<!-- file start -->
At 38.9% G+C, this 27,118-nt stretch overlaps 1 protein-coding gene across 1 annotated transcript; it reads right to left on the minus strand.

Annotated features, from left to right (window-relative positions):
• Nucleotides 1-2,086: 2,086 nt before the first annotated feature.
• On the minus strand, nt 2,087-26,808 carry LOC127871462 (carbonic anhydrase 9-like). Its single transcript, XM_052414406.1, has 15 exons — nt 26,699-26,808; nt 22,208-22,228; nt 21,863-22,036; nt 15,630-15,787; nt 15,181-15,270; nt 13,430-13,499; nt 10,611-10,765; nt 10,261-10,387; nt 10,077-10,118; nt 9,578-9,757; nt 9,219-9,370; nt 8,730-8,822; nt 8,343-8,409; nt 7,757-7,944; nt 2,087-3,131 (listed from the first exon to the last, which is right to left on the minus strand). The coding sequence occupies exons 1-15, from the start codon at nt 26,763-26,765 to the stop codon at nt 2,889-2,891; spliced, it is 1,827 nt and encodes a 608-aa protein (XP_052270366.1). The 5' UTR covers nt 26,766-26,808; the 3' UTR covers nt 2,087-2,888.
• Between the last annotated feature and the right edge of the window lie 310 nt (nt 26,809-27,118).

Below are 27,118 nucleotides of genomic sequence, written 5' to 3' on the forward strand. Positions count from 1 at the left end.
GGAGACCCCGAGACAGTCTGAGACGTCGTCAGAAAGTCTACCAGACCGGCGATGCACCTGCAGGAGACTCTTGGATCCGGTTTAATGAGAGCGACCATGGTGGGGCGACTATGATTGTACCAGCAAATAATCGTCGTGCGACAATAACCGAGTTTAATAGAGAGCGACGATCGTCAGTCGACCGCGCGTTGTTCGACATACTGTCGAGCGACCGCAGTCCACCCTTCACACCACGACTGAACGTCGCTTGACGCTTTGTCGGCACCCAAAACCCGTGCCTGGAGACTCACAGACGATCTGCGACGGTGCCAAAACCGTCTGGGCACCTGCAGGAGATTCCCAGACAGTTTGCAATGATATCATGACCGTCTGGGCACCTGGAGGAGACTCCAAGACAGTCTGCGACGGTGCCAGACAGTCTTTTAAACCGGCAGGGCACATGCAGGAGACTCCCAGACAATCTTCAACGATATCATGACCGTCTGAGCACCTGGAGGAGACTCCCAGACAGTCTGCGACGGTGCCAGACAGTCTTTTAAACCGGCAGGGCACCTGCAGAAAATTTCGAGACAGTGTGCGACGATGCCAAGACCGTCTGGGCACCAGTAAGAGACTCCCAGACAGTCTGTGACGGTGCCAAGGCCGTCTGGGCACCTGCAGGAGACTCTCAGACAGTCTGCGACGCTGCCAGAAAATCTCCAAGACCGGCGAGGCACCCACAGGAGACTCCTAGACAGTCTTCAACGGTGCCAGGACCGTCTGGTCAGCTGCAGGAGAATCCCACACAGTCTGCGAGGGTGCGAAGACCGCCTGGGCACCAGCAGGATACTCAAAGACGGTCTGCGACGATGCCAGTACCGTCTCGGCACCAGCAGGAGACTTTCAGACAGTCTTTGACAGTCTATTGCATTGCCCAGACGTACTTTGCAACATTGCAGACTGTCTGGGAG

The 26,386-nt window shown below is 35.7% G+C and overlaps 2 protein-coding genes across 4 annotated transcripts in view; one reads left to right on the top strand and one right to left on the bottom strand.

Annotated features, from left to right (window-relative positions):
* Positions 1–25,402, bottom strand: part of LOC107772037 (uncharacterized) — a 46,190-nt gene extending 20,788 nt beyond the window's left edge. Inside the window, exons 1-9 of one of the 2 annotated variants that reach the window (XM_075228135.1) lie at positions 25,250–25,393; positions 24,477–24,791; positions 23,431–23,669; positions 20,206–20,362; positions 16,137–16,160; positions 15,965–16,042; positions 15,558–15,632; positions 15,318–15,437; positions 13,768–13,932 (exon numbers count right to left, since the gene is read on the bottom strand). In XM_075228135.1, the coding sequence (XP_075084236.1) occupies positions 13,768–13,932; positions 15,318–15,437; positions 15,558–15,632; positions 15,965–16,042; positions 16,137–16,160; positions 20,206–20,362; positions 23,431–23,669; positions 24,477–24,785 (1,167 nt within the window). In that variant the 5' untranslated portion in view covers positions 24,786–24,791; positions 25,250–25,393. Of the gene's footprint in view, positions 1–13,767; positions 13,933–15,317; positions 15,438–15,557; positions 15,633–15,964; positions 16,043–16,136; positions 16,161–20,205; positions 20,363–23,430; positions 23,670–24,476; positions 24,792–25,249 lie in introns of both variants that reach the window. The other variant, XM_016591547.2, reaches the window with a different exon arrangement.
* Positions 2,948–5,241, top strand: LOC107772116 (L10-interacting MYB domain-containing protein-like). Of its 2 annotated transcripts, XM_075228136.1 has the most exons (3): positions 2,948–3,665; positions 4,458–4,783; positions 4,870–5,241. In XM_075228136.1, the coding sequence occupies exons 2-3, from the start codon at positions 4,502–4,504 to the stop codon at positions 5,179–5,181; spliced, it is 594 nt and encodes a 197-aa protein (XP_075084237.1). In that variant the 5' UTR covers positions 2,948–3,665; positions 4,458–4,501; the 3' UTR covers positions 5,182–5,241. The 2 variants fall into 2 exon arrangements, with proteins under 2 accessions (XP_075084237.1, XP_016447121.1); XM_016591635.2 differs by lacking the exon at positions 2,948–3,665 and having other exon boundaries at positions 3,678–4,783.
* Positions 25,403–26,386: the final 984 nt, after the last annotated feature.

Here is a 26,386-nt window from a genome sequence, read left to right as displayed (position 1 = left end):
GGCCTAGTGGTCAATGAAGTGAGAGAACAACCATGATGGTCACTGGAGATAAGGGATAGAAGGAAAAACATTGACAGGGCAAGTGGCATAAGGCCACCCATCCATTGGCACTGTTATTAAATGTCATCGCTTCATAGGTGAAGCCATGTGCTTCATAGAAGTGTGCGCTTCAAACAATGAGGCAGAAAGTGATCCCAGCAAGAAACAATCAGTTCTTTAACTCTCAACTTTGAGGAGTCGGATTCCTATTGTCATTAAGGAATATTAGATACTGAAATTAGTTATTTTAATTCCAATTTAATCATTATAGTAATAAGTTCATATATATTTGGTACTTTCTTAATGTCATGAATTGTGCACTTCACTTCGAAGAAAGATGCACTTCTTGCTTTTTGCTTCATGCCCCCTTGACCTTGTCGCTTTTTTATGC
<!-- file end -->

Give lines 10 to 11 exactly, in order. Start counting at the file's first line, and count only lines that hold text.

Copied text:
* Positions 1–25,402, bottom strand: part of LOC107772037 (uncharacterized) — a 46,190-nt gene extending 20,788 nt beyond the window's left edge. Inside the window, exons 1-9 of one of the 2 annotated variants that reach the window (XM_075228135.1) lie at positions 25,250–25,393; positions 24,477–24,791; positions 23,431–23,669; positions 20,206–20,362; positions 16,137–16,160; positions 15,965–16,042; positions 15,558–15,632; positions 15,318–15,437; positions 13,768–13,932 (exon numbers count right to left, since the gene is read on the bottom strand). In XM_075228135.1, the coding sequence (XP_075084236.1) occupies positions 13,768–13,932; positions 15,318–15,437; positions 15,558–15,632; positions 15,965–16,042; positions 16,137–16,160; positions 20,206–20,362; positions 23,431–23,669; positions 24,477–24,785 (1,167 nt within the window). In that variant the 5' untranslated portion in view covers positions 24,786–24,791; positions 25,250–25,393. Of the gene's footprint in view, positions 1–13,767; positions 13,933–15,317; positions 15,438–15,557; positions 15,633–15,964; positions 16,043–16,136; positions 16,161–20,205; positions 20,363–23,430; positions 23,670–24,476; positions 24,792–25,249 lie in introns of both variants that reach the window. The other variant, XM_016591547.2, reaches the window with a different exon arrangement.
* Positions 2,948–5,241, top strand: LOC107772116 (L10-interacting MYB domain-containing protein-like). Of its 2 annotated transcripts, XM_075228136.1 has the most exons (3): positions 2,948–3,665; positions 4,458–4,783; positions 4,870–5,241. In XM_075228136.1, the coding sequence occupies exons 2-3, from the start codon at positions 4,502–4,504 to the stop codon at positions 5,179–5,181; spliced, it is 594 nt and encodes a 197-aa protein (XP_075084237.1). In that variant the 5' UTR covers positions 2,948–3,665; positions 4,458–4,501; the 3' UTR covers positions 5,182–5,241. The 2 variants fall into 2 exon arrangements, with proteins under 2 accessions (XP_075084237.1, XP_016447121.1); XM_016591635.2 differs by lacking the exon at positions 2,948–3,665 and having other exon boundaries at positions 3,678–4,783.